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In a scrum room without walls, specialists connect to help patients

In what’s called the scrum room of a new publicly funded health-care clinic in Saanich, a hip replacement specialist asks a spinal surgeon for his opinion on an MRI scan — he’s wondering whether the patient’s hip problem might be related to her spine
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Physiotherapist Chris May, left, works with client Devin Frampton at a new publicly funded health-clinic in Saanich.

In what’s called the scrum room of a new publicly funded health-care clinic in Saanich, a hip replacement specialist asks a spinal surgeon for his opinion on an MRI scan — he’s wondering whether the patient’s hip problem might be related to her spine.

The two orthopedic surgeons — Dr. James Stone and Dr. Adalbert Wahl — chat and pore over the scan, reaching an answer in about five minutes. That same collaboration might have taken three or more months if the patient had to be referred to another specialist.

“People don’t have isolated issues,” Stone said. “They have complex issues that affect different parts of the body.”

That’s the genius, doctors say, of putting about 30 musculoskeletal experts in the same clinic — all of Vancouver Island south’s 16 orthopedic surgeons; five physiotherapists; five sports medicine physicians and two rehabilitation medicine specialists known as physiatrists.

The 10,000-square-foot Rebalance MD musculoskeletal clinic in Uptown centre in Saanich is serving patients with a range of joint, bone and ligament problems.

Because there are no walls in the clinic’s open-concept scrum room — where all of the specialists have a computer station — a second, third or even fourth opinion is as easy as “a tap on the shoulder,” said Dr. Colin Landells, an orthopedic surgeon.

“This room really represents what it’s all about,” he said. It’s a place that allows for direct communication and collaboration that leaves no room for miscommunication or delays, he said.

Landells has been practising in Victoria for 17 years — about the same amount of time he has been planning just this kind of clinic with colleagues.

In the past, if a patient visited their general practitioner with a problem, they may have waited six months, for example, to see a specialist. If that specialist determined the patient should see another specialist, or another doctor for a non-surgical treatment, that could mean several more wait-lists. If surgery was required, the patient would be added to a final wait-list.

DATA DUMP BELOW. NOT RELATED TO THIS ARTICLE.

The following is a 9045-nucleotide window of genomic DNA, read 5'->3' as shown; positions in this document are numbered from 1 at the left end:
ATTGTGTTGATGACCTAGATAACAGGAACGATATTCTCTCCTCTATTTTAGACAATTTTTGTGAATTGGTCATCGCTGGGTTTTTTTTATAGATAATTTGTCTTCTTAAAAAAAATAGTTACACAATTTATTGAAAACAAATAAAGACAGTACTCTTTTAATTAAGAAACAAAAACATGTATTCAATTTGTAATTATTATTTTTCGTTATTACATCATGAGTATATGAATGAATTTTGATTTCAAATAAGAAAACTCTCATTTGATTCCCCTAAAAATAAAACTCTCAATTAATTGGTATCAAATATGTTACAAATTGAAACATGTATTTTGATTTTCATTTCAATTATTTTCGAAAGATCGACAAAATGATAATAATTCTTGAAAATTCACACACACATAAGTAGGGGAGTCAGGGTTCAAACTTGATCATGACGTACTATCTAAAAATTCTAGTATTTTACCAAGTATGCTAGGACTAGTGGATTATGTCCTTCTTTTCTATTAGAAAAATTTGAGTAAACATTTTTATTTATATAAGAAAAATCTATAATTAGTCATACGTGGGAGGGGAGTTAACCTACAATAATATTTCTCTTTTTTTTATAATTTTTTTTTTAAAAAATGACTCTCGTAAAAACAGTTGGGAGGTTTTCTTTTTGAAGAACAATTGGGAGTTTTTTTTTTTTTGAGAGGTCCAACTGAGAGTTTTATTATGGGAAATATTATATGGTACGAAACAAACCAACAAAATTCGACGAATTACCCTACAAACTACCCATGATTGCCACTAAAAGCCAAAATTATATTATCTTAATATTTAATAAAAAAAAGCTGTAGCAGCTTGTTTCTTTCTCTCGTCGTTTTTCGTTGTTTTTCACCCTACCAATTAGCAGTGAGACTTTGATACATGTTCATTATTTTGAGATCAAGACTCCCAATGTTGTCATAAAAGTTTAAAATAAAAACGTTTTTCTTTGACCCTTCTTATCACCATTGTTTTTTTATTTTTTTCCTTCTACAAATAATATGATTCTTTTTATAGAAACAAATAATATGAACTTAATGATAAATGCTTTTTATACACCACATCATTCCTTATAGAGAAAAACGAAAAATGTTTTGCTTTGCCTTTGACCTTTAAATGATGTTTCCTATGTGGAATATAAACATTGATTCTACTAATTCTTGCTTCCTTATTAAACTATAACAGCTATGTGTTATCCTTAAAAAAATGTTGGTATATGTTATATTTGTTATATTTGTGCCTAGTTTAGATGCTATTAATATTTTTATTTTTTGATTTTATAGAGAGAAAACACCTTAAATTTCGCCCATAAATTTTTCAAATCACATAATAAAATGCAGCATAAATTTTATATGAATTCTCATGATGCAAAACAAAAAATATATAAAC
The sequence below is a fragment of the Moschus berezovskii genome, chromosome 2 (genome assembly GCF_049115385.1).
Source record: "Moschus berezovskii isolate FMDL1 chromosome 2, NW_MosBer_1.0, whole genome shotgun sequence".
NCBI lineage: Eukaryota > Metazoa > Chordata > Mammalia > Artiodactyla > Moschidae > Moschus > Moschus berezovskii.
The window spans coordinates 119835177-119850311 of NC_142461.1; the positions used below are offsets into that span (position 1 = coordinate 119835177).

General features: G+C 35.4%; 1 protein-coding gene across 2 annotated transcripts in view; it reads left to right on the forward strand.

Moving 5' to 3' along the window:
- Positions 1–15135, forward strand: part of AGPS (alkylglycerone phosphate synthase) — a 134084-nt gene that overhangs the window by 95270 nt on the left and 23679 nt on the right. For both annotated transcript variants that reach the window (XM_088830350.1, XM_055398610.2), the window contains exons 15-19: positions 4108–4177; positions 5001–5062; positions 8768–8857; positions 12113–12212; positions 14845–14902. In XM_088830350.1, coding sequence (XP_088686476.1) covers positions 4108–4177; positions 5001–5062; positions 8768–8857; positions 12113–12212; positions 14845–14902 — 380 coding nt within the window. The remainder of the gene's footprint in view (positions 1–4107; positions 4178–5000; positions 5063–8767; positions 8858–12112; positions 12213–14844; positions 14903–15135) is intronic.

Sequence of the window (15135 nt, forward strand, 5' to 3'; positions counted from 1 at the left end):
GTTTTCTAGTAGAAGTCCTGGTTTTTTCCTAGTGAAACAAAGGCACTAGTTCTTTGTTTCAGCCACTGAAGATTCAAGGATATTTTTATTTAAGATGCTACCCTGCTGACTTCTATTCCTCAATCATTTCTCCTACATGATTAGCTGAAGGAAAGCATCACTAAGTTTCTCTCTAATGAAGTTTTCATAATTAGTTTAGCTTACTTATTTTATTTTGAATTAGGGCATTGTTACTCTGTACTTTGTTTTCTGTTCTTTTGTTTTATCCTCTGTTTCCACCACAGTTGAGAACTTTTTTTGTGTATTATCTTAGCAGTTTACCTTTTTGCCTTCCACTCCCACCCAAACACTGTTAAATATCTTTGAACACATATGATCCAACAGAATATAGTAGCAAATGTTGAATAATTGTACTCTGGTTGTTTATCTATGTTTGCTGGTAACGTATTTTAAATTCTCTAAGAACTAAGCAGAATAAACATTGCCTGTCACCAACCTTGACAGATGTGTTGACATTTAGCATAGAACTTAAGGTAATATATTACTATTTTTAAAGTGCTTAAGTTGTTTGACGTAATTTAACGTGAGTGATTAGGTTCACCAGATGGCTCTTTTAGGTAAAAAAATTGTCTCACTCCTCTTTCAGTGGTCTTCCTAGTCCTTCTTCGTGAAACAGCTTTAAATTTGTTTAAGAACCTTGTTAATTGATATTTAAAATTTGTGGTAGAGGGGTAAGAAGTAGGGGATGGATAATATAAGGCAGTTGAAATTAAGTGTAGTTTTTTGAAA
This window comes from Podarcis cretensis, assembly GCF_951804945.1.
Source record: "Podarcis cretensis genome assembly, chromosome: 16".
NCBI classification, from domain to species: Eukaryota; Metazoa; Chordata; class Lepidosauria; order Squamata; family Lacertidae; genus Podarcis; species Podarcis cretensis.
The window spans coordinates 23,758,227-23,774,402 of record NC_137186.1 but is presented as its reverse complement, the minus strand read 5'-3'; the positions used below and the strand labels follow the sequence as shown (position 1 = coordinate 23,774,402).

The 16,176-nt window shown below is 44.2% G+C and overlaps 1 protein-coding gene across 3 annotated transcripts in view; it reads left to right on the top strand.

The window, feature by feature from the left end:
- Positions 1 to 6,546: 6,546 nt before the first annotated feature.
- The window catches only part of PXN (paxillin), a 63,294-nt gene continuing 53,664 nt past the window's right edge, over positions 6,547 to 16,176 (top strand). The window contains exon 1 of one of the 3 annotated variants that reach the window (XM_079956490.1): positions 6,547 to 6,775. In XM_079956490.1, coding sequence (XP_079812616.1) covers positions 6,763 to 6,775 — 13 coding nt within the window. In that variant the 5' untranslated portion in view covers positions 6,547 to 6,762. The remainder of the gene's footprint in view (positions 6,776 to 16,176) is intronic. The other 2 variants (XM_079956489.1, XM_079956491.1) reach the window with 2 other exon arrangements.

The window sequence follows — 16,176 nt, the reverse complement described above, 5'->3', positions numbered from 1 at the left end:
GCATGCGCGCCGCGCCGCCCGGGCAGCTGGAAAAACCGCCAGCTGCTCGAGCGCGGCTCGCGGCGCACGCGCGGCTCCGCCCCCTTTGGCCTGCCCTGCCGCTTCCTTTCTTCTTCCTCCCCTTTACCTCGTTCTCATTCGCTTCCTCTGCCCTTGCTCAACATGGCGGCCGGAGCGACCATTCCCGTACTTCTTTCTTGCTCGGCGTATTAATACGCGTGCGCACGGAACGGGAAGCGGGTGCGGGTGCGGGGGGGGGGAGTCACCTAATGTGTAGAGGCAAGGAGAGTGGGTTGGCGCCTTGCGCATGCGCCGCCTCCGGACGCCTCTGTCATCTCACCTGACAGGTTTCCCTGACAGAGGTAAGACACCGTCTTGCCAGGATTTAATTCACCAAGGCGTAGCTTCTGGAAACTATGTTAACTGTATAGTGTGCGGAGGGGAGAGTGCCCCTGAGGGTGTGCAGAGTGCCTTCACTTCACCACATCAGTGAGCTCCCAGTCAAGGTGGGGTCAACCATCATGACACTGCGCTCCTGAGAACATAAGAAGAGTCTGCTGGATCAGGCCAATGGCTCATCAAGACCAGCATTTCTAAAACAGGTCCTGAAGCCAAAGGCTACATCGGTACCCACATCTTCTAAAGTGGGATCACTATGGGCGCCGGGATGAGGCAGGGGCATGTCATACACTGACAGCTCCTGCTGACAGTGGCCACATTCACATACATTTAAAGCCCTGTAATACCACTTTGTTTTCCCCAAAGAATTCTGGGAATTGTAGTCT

The system created stress for patients and doctors, who both have vastly different benchmarks for wait times than the Vancouver Island Health Authority.

Under a new pilot model, the referred patient arrives at Rebalance MD to be immediately assessed by a specialist. Based on that diagnosis, the patient is scheduled to see the first available surgeon, physiotherapist or sports medicine specialist.

“The goal is to reduce wait times and have patients go to only one location for all of their care, except for surgery,” said Stefan Fletcher, CEO of the clinic. “People will come to Rebalance MD right from their first referral from their doctor through to their post-operative physiotherapy in cases such as joint replacements.”

Landells said the doctors took it upon themselves to try to improve the system while acting within the existing funding envelope and the Canada Health Act.

Like other publicly funded clinics, care by doctors is covered by a patient’s B.C. Medical Services Plan, while physiotherapy, splinting or bracing or othotics are not covered.

The clinic houses orthopedic surgeons, as well as doctors in physical medicine and rehabilitation, sports medicine and osteoporosis medicine. There are also physiotherapists and physiatrists and services for splinting bracing and orthotics.

Open just weeks, the clinic is working out the inevitable kinks, Landells said, “but I have to say so far the model is flowing quite well.”

The clinic’s surgeon group is also negotiating with the Vancouver Island Health Authority to provide all pre- and post-operative services for people who have had joint replacements.

“We hope to have [the contract] finalized in the next few weeks,” said VIHA spokeswoman Sarah Plank. “On-site availability of the orthopedic surgeons during pre- and post-operative outpatient care will provide invaluable opportunities to address patient concerns and complications more readily, and increase collaboration between professions.”

ceharnett@timescolonist.com